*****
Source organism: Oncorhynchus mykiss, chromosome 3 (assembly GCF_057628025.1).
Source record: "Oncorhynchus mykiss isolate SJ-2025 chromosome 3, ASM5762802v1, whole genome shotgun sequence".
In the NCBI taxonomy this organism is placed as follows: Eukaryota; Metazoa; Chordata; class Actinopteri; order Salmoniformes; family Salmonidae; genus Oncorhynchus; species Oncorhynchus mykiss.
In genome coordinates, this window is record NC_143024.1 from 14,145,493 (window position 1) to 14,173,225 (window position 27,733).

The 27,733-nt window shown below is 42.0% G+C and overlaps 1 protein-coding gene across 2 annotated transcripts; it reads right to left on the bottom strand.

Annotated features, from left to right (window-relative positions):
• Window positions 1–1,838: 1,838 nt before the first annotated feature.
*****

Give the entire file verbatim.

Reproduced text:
Source organism: Oncorhynchus mykiss, chromosome 3 (assembly GCF_057628025.1).
Source record: "Oncorhynchus mykiss isolate SJ-2025 chromosome 3, ASM5762802v1, whole genome shotgun sequence".
In the NCBI taxonomy this organism is placed as follows: Eukaryota; Metazoa; Chordata; class Actinopteri; order Salmoniformes; family Salmonidae; genus Oncorhynchus; species Oncorhynchus mykiss.
In genome coordinates, this window is record NC_143024.1 from 14,145,493 (window position 1) to 14,173,225 (window position 27,733).

The 27,733-nt window shown below is 42.0% G+C and overlaps 1 protein-coding gene across 2 annotated transcripts; it reads right to left on the bottom strand.

Annotated features, from left to right (window-relative positions):
• Window positions 1–1,838: 1,838 nt before the first annotated feature.